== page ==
It’s been interesting to observe the many initial media reports on Tuesday’s climate change target announcements, characterizing the joint announcements about climate targets as “deals” or “agreement.” Then, after the initial media euphoria, much more criticism, both explaining that there wasn’t a deal and also that China’s commitment may not mean much. (For example, Harvard’s Jack Goldsmith sought to de-hype the media reports in the Lawfare blog.)
On the deal issue, a careful reading of the announcement itself indicates that the US and China’s pledges were unilateral commitments that were not in themselves formally linked to each other. So, of course not a deal in the formal sense of an agreement or a treaty. On the other hand, a Wall Street Journal article discussing the run-up to the announcement as well as its orchestration leave little doubt that the decision to announce these goals publicly were the result of mutual reliance on the other’s public announcement of future action on GHG emissions. And that sense, the announcement represents a “deal,” at least to give the public appearance of going forward in cooperation. Either way one looks at it, though, there really was never any question that these pledges are not intended to be enforceable in any way.
Regardless, enthusiasm for the announcements, was still justified in my opinion – this level of engagement and specificity of public pledges by the US and China on climate change and their mutual engagement on the issue is historic and of critical important for the international community.
I do remain puzzled by the broad media assumption that China’s pledge will simply come true, in spite of the difficulties China has had in managing and addressing its existing pollution. Not that the 2030 peak emission goal could not be achieved, especially since it is so far out and there is so much time. But I don’t think there is real certainty, unless the underlying regulatory system is reformed in the process. Even with the anticipation of further industrial restructuring and macro-economic changes that will seek to change energy usage and supply so as to limit GHG emissions, it is not clear that that will be enough because of ongoing governance, implementation, and accountability difficulties.
But the underlying regulatory and governance challenges that have made it difficult to solve the existing pollution problems also point to an opportunity. If China’s existing pollution control laws and accountability mechanisms were to be implemented effectively, including those contained in the recent 2014 Environmental Protection Law Revisions, that could justify much greater optimism about China’s GHG emission trajectory.
It’s just been reported in the NY Times that US President Obama and China’s President Xi Jinping made a joint announcements about greenhouse gas emission targets. There is also already a Fact Sheet from the White House on this. The US will reduce its GHG emissions by 26-28% from 2005 levels by 2025. China will peak CO2 emissions by 2030, with the intention to peak earlier and to increase the non-fossil fuel share of energy to around 20% by 2030.
These announcements compare with the US’s 2009 Copenhagen pledge of 17% reduction from 2005 levels by 2020 and China’s pledge of 40-45% reduction in emission intensity from 2005 levels by 2020 (i.e. not a pledge to actually limit GHG emissions overall, just to slow the consumption of energy per unit of GDP).
For the US, per the Fact Sheet, this would put it on a trajectory of 80% emission cuts of 2005 levels by 2050. For China is especially notable because it had previously never made public commitments about peaking its GHG emission, implying that it would actually start reducing emissions after that peak. Equally important, the joint announcement is a positive sign of US-China cooperative efforts on climate change, continuing the positive cooperative effort announced by both Presidents last year regarding HFC reductions (another potent GHG). Ideally, this joint announcement will lead to more good things, both in terms of efforts at the national level as well as cooperation in international fora, such as the UNFCCC.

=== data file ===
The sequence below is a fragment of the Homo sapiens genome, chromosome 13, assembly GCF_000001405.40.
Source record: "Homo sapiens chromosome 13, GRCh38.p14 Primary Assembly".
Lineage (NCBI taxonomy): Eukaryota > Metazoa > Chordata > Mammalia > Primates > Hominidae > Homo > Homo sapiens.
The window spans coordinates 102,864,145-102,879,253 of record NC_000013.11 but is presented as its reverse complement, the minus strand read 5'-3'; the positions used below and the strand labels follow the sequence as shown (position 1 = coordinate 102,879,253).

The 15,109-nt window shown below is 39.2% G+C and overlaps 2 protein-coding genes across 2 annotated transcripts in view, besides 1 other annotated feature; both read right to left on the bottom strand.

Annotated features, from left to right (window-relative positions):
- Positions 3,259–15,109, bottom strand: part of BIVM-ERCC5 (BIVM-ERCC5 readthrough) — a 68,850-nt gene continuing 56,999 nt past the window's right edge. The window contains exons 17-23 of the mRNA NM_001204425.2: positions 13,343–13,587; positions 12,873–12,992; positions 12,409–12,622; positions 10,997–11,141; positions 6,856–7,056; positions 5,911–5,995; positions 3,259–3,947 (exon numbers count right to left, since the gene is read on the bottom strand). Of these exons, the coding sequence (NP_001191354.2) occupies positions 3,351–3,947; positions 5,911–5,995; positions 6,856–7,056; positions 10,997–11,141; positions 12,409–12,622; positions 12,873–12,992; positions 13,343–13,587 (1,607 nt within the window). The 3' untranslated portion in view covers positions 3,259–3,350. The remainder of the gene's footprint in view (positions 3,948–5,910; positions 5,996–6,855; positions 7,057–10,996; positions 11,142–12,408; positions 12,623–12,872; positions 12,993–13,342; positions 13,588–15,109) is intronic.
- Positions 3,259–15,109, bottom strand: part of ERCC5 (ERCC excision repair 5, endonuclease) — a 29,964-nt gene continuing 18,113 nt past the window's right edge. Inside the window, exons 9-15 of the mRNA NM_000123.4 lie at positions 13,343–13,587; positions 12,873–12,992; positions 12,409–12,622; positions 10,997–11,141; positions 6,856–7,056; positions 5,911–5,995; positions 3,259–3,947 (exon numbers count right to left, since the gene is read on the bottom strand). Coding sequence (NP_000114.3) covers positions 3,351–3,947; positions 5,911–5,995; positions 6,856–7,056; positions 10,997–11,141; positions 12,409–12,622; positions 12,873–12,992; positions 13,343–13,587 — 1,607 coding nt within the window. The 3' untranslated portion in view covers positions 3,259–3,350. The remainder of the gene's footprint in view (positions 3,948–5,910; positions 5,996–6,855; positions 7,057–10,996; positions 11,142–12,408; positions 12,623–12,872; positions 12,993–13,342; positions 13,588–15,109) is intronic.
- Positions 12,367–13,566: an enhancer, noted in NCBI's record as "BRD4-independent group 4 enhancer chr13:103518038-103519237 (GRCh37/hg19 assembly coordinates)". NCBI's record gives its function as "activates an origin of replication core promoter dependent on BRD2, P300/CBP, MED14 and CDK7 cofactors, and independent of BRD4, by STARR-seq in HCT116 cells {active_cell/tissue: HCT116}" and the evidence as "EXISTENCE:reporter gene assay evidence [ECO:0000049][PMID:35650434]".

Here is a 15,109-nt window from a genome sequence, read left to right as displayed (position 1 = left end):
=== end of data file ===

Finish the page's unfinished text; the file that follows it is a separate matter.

But there are of course caveats to the announcement. For one thing, it’s not clear whether the reference to CO2 peaking by China was intentionally specific and designed to exclude other GHGs such as methane from the plan. And the anticipated US reductions depend not only on the emission reductions will depend on ongoing regulatory efforts that may yet be challenged in the courts. Keep in mind also that the base line under the Kyoto Protocol are 1990 levels of GHG emissions; so reductions from 2005 levels will look less impressive with a 1990 baseline.
One other item that struck me in the quick read of the Fact Sheet, almost a glaring omission in the list of cooperative efforts: cooperation on environmental governance and regulation related to GHG emissions. While the joint announcement is very positive in terms of staking out an official position for China with respect to eventual GHG emission reductions, the actually progress will only partially depend on technological advances. China’s weak environmental governance system will be a huge drag on any of the central government’s domestic efforts to implement any national emission control objectives. The sooner this impediment to emission control is recognized, the more likely it is (and the sooner) that the announced CO2 peak will actually be realized.
The omission in the announcement is also surprising because there is much that can be built upon with ongoing EPA-MEP (Ministry of Environmental Protection) cooperation on environmental law and regulation and because these positive EPA-MEP efforts were explicitly mentioned in last year’s US-China Strategic and Economic Dialogue meeting.